NTSB Identification: NYC08LA221
14 CFR Part 91: General Aviation
Accident occurred Friday, June 20, 2008 in Lake Placid, FL
Probable Cause Approval Date: 06/25/2009
Aircraft: PIPER PA-18-150, registration: N988PC
Injuries: 2 Fatal.
NTSB investigators may not have traveled in support of this investigation and used data provided by various sources to prepare this aircraft accident report.
The pilot and a wildlife-research passenger departed in the pilot's airplane on a brief aerial observation flight with the purpose of locating a bear tracking collar. The airplane was observed by multiple witnesses in multiple locations to be flying at "very low" altitudes. Most of these observations occurred when the airplane flew over several lakes in the local area. The airplane returned to the origination airport for landing about 1/2 hour after its departure. Instead of flying a normal airport traffic pattern, the pilot flew along the runway in the direction opposite of his intended landing direction, at an altitude of approximately 100 feet above the ground. He then initiated a rapid pull-up and small radius turn to complete the landing. The airplane impacted airport property in a near-vertical attitude, approximately 900 feet from the approach threshold. Both occupants were fatally injured. With one exception, no evidence of any preimpact airframe mechanical failure or malfunction was found. The flap cable was found disconnected from the flap handle, but it could not be determined when or how this occurred. If the flaps were inoperative, the condition would not have resulted in any airplane control problems during normal flight operations, and a normal landing could have been accomplished. No evidence of any preimpact mechanical failure or malfunction was found that would have prevented the engine from developing power. Toxicological testing revealed that the pilot was taking a prescription antidepressant medication, but the medication would not have likely resulted in impairment. Several individuals stated that the non-standard landing maneuver was not unusual for the pilot. Digital images recovered from the passenger's camera revealed that during the accident flight the airplane was operated at low altitude above the surfaces of several lakes, and that on at least one occasion the airplane's tires were in contact with the surface of a lake.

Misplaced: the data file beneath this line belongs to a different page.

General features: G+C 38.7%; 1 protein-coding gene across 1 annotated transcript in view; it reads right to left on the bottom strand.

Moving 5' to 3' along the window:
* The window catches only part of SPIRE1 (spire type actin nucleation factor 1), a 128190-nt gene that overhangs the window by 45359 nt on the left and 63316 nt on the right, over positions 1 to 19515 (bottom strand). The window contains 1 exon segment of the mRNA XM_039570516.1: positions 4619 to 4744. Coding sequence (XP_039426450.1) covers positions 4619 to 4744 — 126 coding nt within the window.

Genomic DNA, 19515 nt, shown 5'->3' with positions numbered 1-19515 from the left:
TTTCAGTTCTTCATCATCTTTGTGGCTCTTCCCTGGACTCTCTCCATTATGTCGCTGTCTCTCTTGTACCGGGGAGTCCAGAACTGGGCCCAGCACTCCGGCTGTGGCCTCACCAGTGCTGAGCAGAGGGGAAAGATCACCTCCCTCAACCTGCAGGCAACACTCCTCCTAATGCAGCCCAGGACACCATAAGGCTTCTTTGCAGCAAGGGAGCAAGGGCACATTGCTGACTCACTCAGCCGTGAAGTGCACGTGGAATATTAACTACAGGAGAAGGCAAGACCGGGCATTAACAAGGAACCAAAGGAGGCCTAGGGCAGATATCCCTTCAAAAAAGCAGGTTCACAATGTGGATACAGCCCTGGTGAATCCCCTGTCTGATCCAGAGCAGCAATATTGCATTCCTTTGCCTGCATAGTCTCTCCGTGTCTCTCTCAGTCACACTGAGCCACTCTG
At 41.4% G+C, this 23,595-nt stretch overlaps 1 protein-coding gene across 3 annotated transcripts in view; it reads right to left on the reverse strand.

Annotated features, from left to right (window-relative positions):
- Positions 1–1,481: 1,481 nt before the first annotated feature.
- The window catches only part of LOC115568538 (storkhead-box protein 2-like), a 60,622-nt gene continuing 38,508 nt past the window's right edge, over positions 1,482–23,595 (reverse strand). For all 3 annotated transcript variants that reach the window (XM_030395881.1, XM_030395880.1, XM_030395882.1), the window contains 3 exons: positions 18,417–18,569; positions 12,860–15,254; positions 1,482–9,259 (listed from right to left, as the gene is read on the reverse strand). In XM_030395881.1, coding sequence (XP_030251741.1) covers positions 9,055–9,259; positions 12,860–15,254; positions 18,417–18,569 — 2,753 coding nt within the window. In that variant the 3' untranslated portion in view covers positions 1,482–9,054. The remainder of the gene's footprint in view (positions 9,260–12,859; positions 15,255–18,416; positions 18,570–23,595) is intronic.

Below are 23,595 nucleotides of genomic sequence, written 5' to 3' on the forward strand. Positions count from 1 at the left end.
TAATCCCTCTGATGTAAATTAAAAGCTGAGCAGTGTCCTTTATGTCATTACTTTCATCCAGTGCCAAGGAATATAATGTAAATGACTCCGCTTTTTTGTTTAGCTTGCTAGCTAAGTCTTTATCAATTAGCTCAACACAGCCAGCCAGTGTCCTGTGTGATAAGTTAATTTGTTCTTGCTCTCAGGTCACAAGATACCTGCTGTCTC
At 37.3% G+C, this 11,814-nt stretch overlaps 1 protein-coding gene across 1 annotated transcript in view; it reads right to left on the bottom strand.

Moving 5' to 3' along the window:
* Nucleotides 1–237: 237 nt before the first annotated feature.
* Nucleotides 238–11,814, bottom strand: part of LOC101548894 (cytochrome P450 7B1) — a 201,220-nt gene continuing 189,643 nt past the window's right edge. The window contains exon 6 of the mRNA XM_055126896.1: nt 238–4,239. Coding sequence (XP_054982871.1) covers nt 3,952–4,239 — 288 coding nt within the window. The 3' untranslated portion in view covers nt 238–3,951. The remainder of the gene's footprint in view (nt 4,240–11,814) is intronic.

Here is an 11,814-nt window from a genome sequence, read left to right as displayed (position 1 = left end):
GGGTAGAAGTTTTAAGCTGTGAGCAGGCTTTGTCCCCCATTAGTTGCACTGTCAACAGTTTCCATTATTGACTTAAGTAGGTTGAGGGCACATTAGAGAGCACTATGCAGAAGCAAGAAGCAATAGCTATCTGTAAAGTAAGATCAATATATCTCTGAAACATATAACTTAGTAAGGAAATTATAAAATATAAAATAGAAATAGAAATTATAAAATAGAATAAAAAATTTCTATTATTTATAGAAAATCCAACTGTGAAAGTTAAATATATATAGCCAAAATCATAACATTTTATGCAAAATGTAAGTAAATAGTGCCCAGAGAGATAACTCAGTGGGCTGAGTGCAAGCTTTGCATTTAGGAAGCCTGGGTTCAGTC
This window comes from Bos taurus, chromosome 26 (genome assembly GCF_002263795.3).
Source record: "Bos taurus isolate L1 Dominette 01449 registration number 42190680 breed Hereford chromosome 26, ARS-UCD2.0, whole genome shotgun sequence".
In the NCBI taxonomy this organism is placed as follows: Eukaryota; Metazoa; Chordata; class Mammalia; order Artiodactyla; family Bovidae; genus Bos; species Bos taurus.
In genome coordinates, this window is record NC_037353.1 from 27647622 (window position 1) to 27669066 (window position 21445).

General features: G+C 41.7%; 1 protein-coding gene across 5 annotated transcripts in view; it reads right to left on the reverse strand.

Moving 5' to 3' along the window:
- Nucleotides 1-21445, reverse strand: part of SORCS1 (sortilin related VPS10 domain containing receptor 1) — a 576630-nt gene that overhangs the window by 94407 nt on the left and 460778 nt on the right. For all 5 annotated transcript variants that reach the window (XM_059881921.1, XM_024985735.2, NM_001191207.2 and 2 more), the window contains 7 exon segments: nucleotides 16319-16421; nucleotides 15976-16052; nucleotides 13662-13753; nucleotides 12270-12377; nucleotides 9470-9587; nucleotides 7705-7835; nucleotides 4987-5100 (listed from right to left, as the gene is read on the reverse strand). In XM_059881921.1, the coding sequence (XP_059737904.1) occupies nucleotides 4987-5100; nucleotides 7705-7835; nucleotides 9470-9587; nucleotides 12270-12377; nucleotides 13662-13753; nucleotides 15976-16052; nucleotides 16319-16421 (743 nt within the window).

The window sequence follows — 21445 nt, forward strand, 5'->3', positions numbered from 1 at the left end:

The National Transportation Safety Board determines the probable cause(s) of this accident to be: The pilot’s performance of a nonstandard abrupt maneuver at low altitude, which resulted in a loss of aircraft control. Full narrative available
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